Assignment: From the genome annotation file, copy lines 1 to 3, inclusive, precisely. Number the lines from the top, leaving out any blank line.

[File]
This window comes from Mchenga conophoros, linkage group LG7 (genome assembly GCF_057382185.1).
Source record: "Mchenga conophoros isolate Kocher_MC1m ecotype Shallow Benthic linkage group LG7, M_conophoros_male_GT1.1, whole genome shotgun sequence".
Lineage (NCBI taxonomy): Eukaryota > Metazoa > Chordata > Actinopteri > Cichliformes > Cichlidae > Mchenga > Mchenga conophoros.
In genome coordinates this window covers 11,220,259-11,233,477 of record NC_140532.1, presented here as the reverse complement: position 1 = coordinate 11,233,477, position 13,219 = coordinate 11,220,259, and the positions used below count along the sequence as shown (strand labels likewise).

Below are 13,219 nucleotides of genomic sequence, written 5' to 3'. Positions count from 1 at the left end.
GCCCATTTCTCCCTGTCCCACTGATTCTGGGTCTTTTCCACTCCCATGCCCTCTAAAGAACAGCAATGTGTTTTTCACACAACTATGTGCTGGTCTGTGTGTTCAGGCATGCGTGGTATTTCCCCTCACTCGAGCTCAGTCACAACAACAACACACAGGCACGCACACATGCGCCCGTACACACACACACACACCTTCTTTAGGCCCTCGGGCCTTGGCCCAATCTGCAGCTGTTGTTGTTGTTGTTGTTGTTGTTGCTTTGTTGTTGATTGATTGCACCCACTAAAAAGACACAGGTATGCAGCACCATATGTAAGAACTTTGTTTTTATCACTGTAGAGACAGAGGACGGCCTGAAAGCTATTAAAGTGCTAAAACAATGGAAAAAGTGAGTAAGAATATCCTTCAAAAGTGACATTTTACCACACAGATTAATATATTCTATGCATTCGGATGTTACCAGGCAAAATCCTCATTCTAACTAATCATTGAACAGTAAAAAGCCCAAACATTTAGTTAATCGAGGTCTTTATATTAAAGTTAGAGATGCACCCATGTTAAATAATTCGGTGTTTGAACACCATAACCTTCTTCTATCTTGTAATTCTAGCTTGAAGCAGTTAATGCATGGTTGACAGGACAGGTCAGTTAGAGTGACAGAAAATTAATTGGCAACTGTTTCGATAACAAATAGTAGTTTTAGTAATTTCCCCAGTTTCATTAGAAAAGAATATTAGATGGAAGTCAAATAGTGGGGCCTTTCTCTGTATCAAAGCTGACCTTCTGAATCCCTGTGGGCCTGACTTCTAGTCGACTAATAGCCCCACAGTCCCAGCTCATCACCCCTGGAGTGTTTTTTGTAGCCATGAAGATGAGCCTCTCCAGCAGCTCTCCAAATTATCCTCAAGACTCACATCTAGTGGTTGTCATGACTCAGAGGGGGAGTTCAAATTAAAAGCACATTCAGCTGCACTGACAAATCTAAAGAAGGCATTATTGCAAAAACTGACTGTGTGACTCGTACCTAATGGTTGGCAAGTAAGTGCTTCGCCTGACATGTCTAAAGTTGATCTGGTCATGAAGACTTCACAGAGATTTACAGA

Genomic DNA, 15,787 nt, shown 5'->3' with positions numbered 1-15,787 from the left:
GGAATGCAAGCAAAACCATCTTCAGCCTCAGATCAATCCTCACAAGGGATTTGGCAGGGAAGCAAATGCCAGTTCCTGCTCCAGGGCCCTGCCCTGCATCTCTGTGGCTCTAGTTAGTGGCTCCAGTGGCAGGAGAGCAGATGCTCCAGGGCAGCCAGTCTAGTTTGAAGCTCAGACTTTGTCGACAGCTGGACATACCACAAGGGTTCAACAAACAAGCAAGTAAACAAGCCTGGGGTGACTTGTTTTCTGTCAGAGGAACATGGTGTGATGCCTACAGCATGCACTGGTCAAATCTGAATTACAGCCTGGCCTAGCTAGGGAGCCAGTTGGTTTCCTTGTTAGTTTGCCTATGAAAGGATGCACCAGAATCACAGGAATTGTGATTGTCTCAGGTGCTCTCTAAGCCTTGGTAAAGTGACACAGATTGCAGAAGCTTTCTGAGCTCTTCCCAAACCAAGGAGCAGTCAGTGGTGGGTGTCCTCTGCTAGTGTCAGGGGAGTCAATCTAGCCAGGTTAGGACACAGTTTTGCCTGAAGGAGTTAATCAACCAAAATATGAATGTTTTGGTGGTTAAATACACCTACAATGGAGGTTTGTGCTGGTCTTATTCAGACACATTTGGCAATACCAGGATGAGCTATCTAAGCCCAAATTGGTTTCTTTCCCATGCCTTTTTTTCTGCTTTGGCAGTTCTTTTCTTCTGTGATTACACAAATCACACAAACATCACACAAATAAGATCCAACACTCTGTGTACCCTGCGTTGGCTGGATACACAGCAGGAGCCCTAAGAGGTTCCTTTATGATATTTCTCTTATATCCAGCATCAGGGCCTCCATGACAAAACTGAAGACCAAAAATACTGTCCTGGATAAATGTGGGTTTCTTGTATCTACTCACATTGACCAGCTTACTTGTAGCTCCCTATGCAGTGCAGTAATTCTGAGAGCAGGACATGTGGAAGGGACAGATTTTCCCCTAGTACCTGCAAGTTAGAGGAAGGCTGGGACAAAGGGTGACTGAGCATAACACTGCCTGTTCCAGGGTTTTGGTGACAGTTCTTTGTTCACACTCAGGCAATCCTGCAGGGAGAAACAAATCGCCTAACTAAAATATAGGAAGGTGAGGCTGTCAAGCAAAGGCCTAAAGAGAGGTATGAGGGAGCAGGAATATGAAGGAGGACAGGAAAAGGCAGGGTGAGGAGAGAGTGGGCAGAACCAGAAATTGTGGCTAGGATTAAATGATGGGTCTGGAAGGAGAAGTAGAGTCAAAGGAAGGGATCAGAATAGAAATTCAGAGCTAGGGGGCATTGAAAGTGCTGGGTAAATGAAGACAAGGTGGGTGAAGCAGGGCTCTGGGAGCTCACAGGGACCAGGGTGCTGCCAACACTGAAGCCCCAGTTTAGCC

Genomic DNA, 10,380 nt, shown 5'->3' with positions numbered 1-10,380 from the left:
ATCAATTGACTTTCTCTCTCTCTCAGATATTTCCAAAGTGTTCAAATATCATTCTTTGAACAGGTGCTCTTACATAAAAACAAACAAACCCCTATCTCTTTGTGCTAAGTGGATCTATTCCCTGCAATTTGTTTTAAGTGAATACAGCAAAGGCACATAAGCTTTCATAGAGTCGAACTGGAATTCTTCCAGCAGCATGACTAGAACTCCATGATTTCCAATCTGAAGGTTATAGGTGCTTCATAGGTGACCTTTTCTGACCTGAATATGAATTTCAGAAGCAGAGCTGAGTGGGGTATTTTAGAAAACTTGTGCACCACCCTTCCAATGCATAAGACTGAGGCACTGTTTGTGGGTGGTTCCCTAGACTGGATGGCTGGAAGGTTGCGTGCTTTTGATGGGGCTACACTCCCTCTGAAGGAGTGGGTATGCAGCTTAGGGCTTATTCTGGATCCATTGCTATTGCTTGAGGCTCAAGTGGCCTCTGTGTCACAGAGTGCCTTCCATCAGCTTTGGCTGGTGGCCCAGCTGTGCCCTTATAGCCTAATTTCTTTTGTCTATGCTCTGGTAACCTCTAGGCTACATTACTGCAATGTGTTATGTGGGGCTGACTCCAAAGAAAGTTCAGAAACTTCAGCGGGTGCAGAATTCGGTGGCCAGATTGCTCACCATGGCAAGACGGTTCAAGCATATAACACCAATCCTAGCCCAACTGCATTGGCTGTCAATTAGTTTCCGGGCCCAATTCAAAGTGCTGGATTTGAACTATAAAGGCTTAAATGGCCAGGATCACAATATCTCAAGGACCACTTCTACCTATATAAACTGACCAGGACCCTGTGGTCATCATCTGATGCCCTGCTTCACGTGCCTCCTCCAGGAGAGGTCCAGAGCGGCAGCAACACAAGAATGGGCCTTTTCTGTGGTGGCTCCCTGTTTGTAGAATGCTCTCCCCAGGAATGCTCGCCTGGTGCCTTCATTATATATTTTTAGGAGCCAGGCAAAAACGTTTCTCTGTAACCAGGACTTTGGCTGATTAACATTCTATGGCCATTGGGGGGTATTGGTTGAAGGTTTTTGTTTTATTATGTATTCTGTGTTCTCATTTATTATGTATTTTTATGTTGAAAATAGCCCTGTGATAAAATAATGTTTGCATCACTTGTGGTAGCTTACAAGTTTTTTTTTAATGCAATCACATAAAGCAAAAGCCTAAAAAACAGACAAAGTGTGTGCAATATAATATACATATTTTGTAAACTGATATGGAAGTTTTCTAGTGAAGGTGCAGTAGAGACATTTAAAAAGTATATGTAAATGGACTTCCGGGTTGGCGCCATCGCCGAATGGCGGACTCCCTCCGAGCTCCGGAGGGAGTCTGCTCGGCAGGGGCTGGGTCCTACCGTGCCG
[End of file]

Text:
This window comes from Mchenga conophoros, linkage group LG7 (genome assembly GCF_057382185.1).
Source record: "Mchenga conophoros isolate Kocher_MC1m ecotype Shallow Benthic linkage group LG7, M_conophoros_male_GT1.1, whole genome shotgun sequence".
Lineage (NCBI taxonomy): Eukaryota > Metazoa > Chordata > Actinopteri > Cichliformes > Cichlidae > Mchenga > Mchenga conophoros.